It's inconceivable to me that Hillary Clinton could win the presidency with a history like she has, but then I was shocked when Obama won re-election.
J. D. Tuccile makes a great point about this IRS pity party.
Whether they worked in Manhattan or Peoria, IRS veterans talk about something else that kept them at the service: the feeling of camaraderie. It was nice that they appreciated one another, because nobody else did. "You go to a party, and if you say you are from the IRS, half the people move into the other room," says Richard Schickel, a former senior collections officer in Tucson who retired in December 2013. "After a while, your wife and relatives get tired of listening to your stories. They say, 'How could you take those people's houses and their businesses?' The only place you get understanding is with other IRS people."
I guess we're supposed to feel sorry for these IRS employees, but Mr. Tuccile makes an insightful observation:
You know...When the people who live with you and (let's assume) love you recoil from you in shock and horror because of your behavior so that the only refuge you can find is among others guilty of the same conduct, perhaps you should consider the possibility that you're doing something really bad.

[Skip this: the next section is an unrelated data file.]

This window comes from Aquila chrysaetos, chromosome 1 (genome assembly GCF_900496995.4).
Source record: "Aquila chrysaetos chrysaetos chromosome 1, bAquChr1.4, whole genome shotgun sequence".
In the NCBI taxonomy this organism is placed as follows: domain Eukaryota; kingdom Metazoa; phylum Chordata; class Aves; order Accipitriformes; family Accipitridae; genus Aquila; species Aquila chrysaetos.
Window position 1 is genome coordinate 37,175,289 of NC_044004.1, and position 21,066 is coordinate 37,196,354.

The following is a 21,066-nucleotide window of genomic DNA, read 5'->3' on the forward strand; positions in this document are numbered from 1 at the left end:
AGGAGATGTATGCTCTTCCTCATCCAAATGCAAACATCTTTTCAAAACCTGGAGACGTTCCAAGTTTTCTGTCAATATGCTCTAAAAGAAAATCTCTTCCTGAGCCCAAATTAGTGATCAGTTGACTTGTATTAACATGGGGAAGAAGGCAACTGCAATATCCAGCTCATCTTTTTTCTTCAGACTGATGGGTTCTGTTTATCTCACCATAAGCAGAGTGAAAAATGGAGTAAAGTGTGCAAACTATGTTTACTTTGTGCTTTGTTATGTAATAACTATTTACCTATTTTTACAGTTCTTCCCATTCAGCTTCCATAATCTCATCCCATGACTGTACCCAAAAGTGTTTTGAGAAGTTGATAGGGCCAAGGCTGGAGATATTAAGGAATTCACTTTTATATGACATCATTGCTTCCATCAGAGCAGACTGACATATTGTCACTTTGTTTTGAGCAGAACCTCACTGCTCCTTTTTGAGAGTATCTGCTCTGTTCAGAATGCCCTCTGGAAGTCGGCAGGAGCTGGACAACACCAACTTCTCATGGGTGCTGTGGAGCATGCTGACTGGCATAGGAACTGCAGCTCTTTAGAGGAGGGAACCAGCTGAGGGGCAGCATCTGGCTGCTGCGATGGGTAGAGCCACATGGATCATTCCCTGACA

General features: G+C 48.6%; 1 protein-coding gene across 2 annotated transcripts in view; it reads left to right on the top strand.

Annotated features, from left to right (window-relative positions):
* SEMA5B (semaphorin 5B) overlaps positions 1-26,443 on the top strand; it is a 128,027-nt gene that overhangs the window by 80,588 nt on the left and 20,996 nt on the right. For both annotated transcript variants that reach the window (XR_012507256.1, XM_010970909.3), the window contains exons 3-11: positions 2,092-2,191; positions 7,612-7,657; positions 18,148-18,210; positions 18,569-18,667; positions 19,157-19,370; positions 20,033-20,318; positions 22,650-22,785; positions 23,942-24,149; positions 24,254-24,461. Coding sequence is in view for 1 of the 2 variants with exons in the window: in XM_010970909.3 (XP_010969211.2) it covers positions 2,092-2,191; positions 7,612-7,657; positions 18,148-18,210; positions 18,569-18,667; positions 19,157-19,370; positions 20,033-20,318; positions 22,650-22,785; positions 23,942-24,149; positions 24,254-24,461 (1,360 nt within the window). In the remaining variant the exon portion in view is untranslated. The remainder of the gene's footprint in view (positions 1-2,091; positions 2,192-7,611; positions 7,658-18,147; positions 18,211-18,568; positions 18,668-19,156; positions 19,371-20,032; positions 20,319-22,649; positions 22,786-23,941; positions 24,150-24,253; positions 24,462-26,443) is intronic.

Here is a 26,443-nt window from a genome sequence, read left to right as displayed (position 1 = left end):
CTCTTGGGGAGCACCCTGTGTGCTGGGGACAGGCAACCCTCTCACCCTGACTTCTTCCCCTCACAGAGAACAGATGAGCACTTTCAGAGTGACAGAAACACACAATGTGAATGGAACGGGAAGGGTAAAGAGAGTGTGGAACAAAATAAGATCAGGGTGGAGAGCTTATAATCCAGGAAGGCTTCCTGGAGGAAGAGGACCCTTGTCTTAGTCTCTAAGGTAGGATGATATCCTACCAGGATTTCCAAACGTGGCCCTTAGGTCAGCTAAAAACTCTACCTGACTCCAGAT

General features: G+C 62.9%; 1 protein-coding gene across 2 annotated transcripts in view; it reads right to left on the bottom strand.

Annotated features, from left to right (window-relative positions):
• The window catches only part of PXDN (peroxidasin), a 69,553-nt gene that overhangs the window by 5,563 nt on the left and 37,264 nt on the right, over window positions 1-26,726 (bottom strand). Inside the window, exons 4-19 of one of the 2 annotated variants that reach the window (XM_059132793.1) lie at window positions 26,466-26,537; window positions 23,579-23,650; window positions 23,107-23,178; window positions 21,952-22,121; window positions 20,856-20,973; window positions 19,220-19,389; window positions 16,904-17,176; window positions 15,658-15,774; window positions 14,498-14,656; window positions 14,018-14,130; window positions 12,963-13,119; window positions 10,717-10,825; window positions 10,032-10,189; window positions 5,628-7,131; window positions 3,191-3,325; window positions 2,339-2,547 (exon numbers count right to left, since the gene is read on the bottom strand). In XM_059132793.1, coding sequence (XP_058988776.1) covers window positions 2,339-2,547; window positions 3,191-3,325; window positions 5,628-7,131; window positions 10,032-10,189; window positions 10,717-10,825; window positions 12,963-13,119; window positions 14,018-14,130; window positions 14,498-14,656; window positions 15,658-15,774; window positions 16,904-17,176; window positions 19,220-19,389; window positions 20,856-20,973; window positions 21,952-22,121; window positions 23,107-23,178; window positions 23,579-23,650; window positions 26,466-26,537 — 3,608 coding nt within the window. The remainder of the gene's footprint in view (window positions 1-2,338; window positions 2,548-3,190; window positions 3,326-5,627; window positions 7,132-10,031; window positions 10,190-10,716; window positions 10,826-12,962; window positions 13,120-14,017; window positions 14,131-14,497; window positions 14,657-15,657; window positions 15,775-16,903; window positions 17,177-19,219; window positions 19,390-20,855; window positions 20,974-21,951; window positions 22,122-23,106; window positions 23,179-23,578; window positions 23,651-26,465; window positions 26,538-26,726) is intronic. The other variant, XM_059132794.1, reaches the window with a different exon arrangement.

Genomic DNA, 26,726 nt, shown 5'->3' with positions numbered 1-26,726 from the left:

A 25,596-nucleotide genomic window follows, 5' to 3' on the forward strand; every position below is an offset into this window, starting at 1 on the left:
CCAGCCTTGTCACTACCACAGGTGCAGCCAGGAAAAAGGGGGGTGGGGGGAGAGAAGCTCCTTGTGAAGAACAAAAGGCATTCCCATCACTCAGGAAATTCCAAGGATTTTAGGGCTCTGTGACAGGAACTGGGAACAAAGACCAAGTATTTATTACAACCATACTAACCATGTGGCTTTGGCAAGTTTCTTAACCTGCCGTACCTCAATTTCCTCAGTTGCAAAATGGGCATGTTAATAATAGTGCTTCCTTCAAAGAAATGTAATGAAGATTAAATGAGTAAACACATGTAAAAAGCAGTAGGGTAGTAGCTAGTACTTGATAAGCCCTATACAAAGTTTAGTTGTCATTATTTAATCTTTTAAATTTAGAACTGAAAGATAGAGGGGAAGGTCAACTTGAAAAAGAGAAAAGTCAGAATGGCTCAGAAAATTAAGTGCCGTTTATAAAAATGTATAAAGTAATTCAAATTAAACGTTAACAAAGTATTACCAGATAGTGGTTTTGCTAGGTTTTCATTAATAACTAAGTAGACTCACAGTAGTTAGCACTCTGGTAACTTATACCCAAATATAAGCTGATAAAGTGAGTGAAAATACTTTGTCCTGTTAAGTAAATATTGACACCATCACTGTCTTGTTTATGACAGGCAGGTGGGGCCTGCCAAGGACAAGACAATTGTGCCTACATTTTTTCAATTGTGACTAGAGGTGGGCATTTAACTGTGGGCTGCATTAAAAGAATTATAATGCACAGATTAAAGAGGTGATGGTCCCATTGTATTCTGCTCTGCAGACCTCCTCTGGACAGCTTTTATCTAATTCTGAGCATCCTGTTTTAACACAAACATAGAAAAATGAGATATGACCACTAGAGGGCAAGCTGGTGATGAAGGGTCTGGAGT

I don't think that the families of most government employees feel this way -- IRS families may be unique. We should consider why this is the case.
It's no coincidence that tax day is opposite of election day (April and November): this is the time of year we're all reminded of how confusing and inefficient our tax system really is. The IRS complains that it doesn't have enough money to administer the system properly, but what about the rest of us? What citizen is happy with the time and effort it takes us to deal with the system?
When callers do get a real person, they can forget about asking questions that require expertise. These are now considered "out of scope." The customer-service agents have been instructed to only tell callers what tax forms they need, where to get them and where to look for online information. Staff can no longer offer line-by-line assistance, provide guidance on tax planning or tax law, or help make payment arrangements.
The IRS doesn't know what it's doing, so how are we supposed to? Instead of pouring more money into the IRS, we need to drastically simplify our tax code to make compliance easier for everyone. Simplification is a separate issue from raising or lowering revenue. We can make a revenue-neutral tax system that is simpler for the government and for citizens.